Welcome to 2009. Although this post will go up at 11:30pm on December 31st, it’s highly likely you are reading this on January 1st. Since New Year’s Eve promises to be a busy day for me, I am preparing this post a day in advance. I laid out some of the plans for The Alder Fork in it’s first full year in my Christmas post, so I will spare you that today. I would like to point out that in just two months this blog, it’s adjoining podcast, and the other various projects have begun to carve out a niche for themselves. It’s all thanks to those of you who pop by from time to time! I hope you have a great New Year, whatever you are doing, and if you are bored and/or hung over on New Year’s Day I highly recommend checking out The Lights I See You in Shadow it’ll cure what ails ya!
Just the one last Coldplay quote before I abandon them for awhile. I mention them to today because Dave pointed me to a very cool contest the band held recently. People submitted homemade videos for the song Lost? and the band judged them. The top two are featured at this site. I’d recommend checking them out, it’s amazing what people can create. For that matter if you are an amateur filmmaker and would like to promote your work please contact me and I will link to it.
I often wonder when people come to read the blog. I know you do because I see the stats, but they don’t tell me what time of day you wander by. Is this a before bed activity? How about right after dinner? Maybe in the morning at work? Who knows? You do!
The title of my blog quotes the name of a favourite show of mine, Good Morning World. You can find it online or on Friday nights at 9:30. It turns out my friend Iwona is friends of a friend of one of the stars. Small world! The show is an improvised morning show that is flat out hilarious! It’s a Canadian production that pretends to be American, so you know it needs some attention.
One last item for you today. For those of you who have heard the album, The Lights I See You In Shadow, or have heard the songs on the blog, I’d like you to vote on a “single” track. I am going to do some special things with the one you pick. The track should be a standout song for you. Consider which one would have wide appeal. Vote below!
My lady mother, when I do less or more than what you require of me I beg you to beat me as much as you will so that I may be careful another time
quoted by Rudolph Bell in Holy Anorexia
I mentioned the other day that I was looking for musicians to be part of my latest project. You might be wondering “What is this new project?” First, some background. I have recently completed an MA. My thesis concerned the relationship between spiritual/religious belief and anorexia. I can confidently say that they interact in an apparent and complex manner. There have been several books and articles written on the topic, and if you really want to know about it I can send you my summary chapter on the research. Why is this important? Well as part of my research for the thesis I read Holy Anorexia by Rudolph Bell. It is an examination of the lives of hundreds of medieval Italian ascetics who died from starving themselves. The book itself focuses on a few specific cases in detail. Although it is written in a scholarly fashion it is remarkably moving. Thus I have decided to take the stories of the 6 women mentioned in the book and turn them into an album. Now I rarely write songs on a particular topic never mind an entire album, so a great deal of research and work will go into writing the songs in the first place.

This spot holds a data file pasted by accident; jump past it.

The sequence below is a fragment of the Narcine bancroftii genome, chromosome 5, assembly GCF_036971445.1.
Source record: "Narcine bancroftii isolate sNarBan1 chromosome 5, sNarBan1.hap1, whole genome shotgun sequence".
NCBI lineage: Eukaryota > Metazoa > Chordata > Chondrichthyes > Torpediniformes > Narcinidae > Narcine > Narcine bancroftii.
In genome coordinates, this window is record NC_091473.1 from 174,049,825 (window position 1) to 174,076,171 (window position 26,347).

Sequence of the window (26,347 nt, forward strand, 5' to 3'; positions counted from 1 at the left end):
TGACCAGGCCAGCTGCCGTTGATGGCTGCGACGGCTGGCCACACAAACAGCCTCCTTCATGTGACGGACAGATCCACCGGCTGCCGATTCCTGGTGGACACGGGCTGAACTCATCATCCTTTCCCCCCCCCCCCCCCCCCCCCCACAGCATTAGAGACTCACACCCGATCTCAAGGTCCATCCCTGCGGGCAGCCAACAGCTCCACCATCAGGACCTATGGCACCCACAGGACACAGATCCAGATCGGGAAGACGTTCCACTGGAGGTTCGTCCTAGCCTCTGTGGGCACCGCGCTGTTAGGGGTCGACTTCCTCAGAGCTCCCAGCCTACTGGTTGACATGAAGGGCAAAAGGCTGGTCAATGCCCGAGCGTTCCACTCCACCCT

I am hoping that a female vocalist will step forward to be the voice of the project. I don’t want to be the one telling these women’s stories. I don’t think I should be. If you want to take part in this adventure please leave a comment or email me. I promise it will be lots of fun.
Just a reminder you can get The Lights I See You In Shadow by The Alder Fork by clicking on “Get the Album” over there –>. Thank you to everyone who has taken the time to listen and comment.
Please don’t stop playing Fry. I want to hear how it ends.
Until the first DVD movie was released, that was the final line of the Futurama franchise. I am a huge fan of that series and have seen every episode. This line is particularly fitting for this post because today is the day that the final song on the album is released. It also captures some of the meaning of today’s song. The album will hit Amie Street on November 29th/30th. If you haven’t already downloaded the songs here you can get them there. They will be free at first and if enough people download they will begin to go up in price. What’s your incentive for paying for them when I’ve given it all away for free? Nothing really, but I won’t complain if you do! This album was not free to make, but I’m not in this for the money.
As a side note I will continue to post in this blog. Sometimes it will be music, sometimes it will be other ideas, thoughts, comments etc. I hope you continue to visit everyday! I will be beginning a retrospective of my music tomorrow, complete with old grainy clips!
May captures several feelings as they evolved over a period of time. This is one of the three songs in the Lonely Day trilogy of related compositions. It is a short song, but in just a few lines it expresses several months worth of thoughts. It is significant for someone more than anyone else. I don’t need to elaborate on that. I think the piano is the ideal way to end The Lights I See You In Shadow. It’s simple, straightforward and yet still interesting. I hope you’ve enjoyed this journey and will continue to visit.
It may be the winter but somewhere it’s still May: